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Efficiency of a Carnot Engine

  1. Oct 14, 2015 #1
    The efficiency of a Carnot Engine is described by the relationship: Tc/Th = Qc/Qh, so that e(Carnot) = 1 - Tc/Th

    For heat engines, can their efficiency also be related to temperature as well?
    Or is the description of their efficiency just: e(heat engine) = W / Qh = 1 - Qc/Qh

    I am inclined to say that the only reason that a Carnot Engine's efficiency can be related to temperature like that, is because of the cyclic nature of the Carnot Cycle... But I'm not entirely sure.

    The reason I am asking this question, is because I am trying to understand how to solve the following problem: "A heat engine operating between 200C and 80C achieves 20% of the maximum possible efficiency. What energy input will enable the engine to perform 10kJ of work?"
    Tc/Th = Qc/Qh, W = Qh-Qc
    Therefore, Tc/Th = (Qh - W) / Qh --> Tc/Th = 1 - W/Qh
    So plugging in the above values, Qh = 16.7kJ

    My solution is only valid if I made the correct assumption that Carnot efficiency can be applied to a heat engine efficiency.
     
  2. jcsd
  3. Oct 15, 2015 #2
    I'm not sure how you derive the Carnot efficiency from Tc/Th = Qc/Qh, but the final formula is correct.

    ηC = W / Qh = (Qh - Qc) / Qh = 1 - Qc / Qh = 1 - (Tc ⋅ Δs) / (Th ⋅ Δs) = 1 - Tc / Th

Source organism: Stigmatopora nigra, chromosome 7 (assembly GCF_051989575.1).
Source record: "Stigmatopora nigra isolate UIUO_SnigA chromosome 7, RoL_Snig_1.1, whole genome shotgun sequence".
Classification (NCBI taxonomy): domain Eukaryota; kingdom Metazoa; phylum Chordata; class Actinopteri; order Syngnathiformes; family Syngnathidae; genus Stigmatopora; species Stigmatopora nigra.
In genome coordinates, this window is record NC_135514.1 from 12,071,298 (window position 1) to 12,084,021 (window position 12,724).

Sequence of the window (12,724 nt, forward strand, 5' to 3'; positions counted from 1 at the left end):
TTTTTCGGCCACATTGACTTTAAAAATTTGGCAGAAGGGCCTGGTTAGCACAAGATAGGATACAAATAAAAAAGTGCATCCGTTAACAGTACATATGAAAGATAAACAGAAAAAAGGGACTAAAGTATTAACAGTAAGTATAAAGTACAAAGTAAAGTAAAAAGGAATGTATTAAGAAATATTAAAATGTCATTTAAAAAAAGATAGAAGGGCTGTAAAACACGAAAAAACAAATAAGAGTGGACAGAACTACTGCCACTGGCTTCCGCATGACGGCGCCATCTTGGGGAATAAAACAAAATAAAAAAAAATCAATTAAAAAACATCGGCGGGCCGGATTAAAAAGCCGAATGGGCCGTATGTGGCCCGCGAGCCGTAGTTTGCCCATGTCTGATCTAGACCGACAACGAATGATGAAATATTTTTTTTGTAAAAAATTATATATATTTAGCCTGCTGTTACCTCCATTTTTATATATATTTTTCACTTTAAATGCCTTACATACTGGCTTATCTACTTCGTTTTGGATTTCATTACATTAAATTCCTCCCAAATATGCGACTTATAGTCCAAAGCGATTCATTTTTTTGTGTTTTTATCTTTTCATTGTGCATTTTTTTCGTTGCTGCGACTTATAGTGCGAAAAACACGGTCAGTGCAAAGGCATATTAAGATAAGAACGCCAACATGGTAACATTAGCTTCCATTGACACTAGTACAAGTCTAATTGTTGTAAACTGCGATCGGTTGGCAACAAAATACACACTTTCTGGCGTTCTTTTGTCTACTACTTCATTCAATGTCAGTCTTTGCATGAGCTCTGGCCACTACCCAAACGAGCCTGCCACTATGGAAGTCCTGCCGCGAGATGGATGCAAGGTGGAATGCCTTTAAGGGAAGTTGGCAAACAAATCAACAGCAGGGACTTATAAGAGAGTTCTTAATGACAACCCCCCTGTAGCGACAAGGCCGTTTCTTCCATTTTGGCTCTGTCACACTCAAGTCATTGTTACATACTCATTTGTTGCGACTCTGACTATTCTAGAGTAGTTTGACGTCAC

The Carnot efficiency is the theoretical maximal efficiency for thermodynamic cycles (and only for thermodynamic cycles) - so yes.

    1) Your calculations are not correct. I recommend to take the Carnot efficiency as you stated it at the beginning of your post (ηC = 1 - Tc / Th).
    2) The Carnot efficiency is the maximum possible efficiency - what if the cycle only achieves 20 % of it?
    3) Don't forget, that the temperatures in the statement are in °C.
     
  4. Oct 15, 2015 #3

    DrDu

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    The reason why the efficiency of a Carnot process can be expressed in terms of two temperatures is the fact that it is the only process where heat exchange only takes place at two well defined temperatures. In other processes, temperature changes continuously during heat exchange (e.g. along isochores).
     
  5. Oct 15, 2015 #4
    As DrDu says, the Carnot cycle is a reversible cycle between two temperatures, and you can prove that the efficiency of the cycle is as stated by you. I have just a couple of points to clarify.
    The Carnot cycle is a heat engine. It is the most efficient possible one.
    efficiency e = W/Qh is not just a description, it follows from the definition of efficiency as (useful work output/heat input to engine)
     
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